Posts Tagged ‘Edward IV’

2
Jul

2 JULY 1460

   Posted by: Lawrence Osborn    in Events in History

Richard Neville, Earl of Salisbury, his son Richard Neville, Earl of Warwick, and Edward Earl of March (son of the Duke of York, later Edward IV) return from Calais, where they had fled after the Battle of Ludford Bridge (12 October 1459) to invade England in June 1460.  On 2 July they are in control of London, except for the Tower.

The illustration on the left shows Richard Neville, Earl of Warwick, as depicted in the Rous Roll.

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28
Jun

Coronation of Edward IV

   Posted by: Lawrence Osborn    in Events in History

Coronation of Edward IV

Edward IV (stained glass at St Laurence, Ludlow)

Coronation of Edward IV

After winning the Battle of Mortimer’s Cross (2 February 1461), Edward, Earl of March, became King Edward IV on 4 March 1461.  He defended his claim in the Battle of Towton (29 March 1461), which he won decisively.  He then went on a progress of the northern counties and returned to London on 26 June 1461.

On 28 June 1461, Edward IV was crowned in a splendid ceremony in Westminster Abbey by Thomas Bourchier, Archbishop of Canterbury. His younger brothers George and Richard were made Duke of Clarence and Duke of Gloucester respectively.

Edward IV’s coronation is described in detail in Michael D. Miller’s Wars of the Roses.

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22
Jun

22 JUNE 1483

   Posted by: Lawrence Osborn    in Events in History

Public statement outside St Paul’s Cathedral that Edward IV had been married to Eleanor Talbot when he married Elizabeth Woodville, declaring the children of Edward IV and Elizabeth Woodville illegitimate.  This meant that Richard was the next legitimate heir to the throne.  He was offered the crown by the Commons and became King Richard III.

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26
May

26 MAY 1465

   Posted by: Lawrence Osborn    in Events in History

Coronation of Elizabeth Woodville, wife of Edward IV.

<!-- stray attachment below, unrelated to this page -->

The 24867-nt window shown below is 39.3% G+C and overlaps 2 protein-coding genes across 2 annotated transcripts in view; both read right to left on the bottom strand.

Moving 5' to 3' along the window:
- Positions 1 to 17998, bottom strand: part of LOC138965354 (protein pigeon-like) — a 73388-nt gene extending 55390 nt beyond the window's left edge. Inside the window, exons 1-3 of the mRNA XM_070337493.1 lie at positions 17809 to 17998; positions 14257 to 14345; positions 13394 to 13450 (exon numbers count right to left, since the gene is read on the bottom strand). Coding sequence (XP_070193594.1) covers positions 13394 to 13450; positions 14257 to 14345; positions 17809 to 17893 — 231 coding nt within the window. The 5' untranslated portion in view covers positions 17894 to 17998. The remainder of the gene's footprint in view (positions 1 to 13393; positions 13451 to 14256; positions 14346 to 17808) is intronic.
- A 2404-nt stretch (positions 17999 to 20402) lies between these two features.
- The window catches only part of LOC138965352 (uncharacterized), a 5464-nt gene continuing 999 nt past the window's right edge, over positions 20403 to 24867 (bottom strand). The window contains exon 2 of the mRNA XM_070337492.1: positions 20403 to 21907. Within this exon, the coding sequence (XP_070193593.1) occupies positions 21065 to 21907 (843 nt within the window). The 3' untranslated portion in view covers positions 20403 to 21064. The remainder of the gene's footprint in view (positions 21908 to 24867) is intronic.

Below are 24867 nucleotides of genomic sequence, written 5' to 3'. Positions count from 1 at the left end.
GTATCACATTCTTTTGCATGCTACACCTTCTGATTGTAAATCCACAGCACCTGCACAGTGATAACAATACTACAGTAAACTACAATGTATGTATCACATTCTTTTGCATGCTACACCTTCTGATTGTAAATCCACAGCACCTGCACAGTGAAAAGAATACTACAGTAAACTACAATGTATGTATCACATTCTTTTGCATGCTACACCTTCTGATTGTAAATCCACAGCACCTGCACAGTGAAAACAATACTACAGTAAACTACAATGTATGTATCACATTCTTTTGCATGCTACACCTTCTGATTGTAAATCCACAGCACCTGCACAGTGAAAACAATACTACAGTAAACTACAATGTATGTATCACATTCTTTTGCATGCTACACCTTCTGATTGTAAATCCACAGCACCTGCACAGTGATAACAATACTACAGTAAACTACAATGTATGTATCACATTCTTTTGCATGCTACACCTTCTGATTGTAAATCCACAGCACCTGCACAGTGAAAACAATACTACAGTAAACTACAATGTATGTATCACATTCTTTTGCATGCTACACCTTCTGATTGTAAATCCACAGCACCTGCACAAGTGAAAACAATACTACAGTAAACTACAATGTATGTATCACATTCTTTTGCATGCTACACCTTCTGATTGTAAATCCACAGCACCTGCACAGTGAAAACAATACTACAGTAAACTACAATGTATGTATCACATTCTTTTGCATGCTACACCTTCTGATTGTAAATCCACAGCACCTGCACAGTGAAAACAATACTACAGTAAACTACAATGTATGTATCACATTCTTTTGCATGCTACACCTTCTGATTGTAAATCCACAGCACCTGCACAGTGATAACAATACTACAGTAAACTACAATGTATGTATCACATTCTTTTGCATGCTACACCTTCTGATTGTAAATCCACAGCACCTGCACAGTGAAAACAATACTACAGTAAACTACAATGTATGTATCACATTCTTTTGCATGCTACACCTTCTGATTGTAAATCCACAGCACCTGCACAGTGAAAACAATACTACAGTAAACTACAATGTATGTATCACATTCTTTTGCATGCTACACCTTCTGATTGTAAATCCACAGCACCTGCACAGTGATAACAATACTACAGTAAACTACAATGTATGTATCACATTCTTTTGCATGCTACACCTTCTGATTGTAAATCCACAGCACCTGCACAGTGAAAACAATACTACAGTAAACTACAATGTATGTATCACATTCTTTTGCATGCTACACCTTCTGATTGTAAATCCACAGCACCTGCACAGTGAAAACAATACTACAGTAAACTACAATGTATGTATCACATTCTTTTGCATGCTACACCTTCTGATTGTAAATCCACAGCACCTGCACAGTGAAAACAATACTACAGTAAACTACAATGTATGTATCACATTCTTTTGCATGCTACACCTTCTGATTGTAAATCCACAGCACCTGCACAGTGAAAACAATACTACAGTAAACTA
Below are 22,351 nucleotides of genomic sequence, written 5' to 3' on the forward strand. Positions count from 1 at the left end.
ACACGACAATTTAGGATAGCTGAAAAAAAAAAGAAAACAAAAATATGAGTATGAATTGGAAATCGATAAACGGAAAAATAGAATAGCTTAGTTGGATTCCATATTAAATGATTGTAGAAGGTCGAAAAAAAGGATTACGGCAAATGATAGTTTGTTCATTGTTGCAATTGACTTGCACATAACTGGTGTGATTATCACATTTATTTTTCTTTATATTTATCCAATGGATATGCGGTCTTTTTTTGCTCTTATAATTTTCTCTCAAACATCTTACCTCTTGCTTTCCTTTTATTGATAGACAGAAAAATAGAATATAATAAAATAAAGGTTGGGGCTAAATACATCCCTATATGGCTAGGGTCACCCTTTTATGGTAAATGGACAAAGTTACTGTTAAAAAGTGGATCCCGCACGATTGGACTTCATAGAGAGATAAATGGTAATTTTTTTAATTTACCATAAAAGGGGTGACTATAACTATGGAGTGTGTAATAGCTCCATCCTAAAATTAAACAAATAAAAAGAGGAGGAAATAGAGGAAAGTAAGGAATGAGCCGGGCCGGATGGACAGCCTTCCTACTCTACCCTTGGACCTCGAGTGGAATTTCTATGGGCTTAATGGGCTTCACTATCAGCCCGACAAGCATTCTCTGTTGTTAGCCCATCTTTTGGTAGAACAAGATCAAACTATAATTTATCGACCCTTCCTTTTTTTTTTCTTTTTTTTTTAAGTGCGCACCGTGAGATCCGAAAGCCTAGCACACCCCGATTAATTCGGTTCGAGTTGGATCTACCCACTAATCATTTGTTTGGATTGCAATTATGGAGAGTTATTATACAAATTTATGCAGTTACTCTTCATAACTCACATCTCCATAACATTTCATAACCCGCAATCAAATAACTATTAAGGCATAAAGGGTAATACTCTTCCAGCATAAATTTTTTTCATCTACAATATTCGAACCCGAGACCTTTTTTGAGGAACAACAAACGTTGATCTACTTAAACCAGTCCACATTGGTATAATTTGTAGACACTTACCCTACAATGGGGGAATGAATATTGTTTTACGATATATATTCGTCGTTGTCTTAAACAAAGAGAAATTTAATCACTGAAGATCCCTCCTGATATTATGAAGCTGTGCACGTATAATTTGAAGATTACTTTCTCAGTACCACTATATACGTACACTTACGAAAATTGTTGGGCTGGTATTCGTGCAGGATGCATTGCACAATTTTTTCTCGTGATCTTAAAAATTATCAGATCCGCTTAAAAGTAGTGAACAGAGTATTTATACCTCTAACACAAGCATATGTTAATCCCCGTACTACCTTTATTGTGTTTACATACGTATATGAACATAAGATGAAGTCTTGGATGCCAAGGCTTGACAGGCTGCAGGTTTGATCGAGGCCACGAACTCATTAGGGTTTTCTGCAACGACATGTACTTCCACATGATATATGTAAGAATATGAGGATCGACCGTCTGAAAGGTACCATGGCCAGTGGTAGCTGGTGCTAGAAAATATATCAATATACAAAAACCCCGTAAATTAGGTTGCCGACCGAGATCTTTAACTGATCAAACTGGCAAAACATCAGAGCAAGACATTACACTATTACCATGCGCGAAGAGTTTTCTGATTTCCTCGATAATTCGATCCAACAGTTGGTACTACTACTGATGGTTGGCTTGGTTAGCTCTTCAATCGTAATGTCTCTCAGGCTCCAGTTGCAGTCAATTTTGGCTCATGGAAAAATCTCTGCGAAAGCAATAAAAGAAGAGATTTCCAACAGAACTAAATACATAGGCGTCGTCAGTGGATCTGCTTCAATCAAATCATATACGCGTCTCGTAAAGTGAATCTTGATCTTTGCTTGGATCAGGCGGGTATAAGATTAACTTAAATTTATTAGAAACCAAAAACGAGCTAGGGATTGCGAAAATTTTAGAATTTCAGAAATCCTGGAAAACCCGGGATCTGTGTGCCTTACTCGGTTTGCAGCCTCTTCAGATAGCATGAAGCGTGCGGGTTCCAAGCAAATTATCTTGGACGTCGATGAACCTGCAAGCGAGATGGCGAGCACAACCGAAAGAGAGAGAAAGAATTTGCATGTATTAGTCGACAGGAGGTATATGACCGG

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23
May

23 MAY 1482

   Posted by: Lawrence Osborn    in Events in History

Death of Mary of York, second daughter of Edward IV and Elizabeth Woodville, at Greenwich Palace, London, buried at St Georges Chapel, Windsor

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28
Apr

28 APRIL 1442

   Posted by: Lawrence Osborn    in Events in History

Birth of Edward of York in Rouen, Normandy (later Edward IV).  Second son of Richard, 3rd Duke of York, and Cecily Neville. He was the eldest of the four sons who survived to adulthood.

 


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14
Apr

14 APRIL 1471

   Posted by: Lawrence Osborn    in Events in History

Battle of Barnet, Hertfordshire, defeat of Warwick and his brother Montagu, who both fell in the battle.  Richard is said to have been in command of the vanguard.

Read more about a possible different location for the battle here.

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11
Apr

11 APRIL 1471

   Posted by: Lawrence Osborn    in Events in History

Final deposition of Henry VI in favour of Edward IV

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9
Apr

9 APRIL 1483

   Posted by: Lawrence Osborn    in Events in History

Edward IV dies at Westminster, buried at St Georges Chapel, Windsor.  It is assumed that he named his brother Richard, Duke of Gloucester, as Lord Protector of England during his son Edward’s minority.

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29
Mar

Battle of Towton

   Posted by: Lawrence Osborn    in Events in History

Battle of Towton

Towton Cross

Battle of Towton – the bloodiest battle ever fought on English soil

The Battle of Towton , regarded as  “the largest and bloodiest battle ever fought on English soil”, was fought in a snow storm on Palm Sunday, 29 March 1461, between the Lancastrian forces of King Henry VI and the Yorkist forces led by Edward, Earl of March.  It has been said that 28,000 men died that day, out of 50,000 to 100,000 soldiers.  The result was a Yorkist victory and Edward became king as Edward IV.

In 1996 a mass grave of fallen soldiers was found at Towton Hall.  Their remains have been studied by the University of Bradford.

Edward IV had planned to build a memorial chapel at Towton, but it was Richard III, who put this plan into action.  The chapel was nearly finished, when he was killed at Bosworth, and the chapel had been lost.  Or so it was thought.  In October 2013 it was revealed that scientists had found strong evidence of remains of the chapel.

In 2010 fragments of hand held guns and lead shot were found at the battle site, the earliest ever to be found.

References:

Helen Cox, ‘Towton: the Battle and the Battlefield Society’, Herstory Writing & Interpretation (4 Sept 2010).  Link “Towton” on URL:  http://helencox-herstorywriting.co.uk/#/articles/4539783477  Date accessed:  19 Oct 2010

T. Sutherland & A. Schmidt,’The Towton Battlefield Archaeological Survey Project:  An Integrated Approach to Battlefield Archaeology’, Landscapes, Vol.4, Issue 2 (October 2003), pp.15-25.  Available from URL:  http://bradscholars.brad.ac.uk:8080/bitstream/handle/10454/818/Towton03-Preprint.pdf?sequence=1&isAllowed=y  Date accessed:  30 December 2014

‘Richard III Towton chapel remains are ‘found’’, BBC News York & North Yorkshire (7 Oct 2013).  URL:  http://www.bbc.co.uk/news/uk-england-york-north-yorkshire-24434795  Date accessed:  8 Oct 2013

A short description of the various battles of the Wars of the Roses can be found on the website of the Richard III Society.

Dorothea Preis

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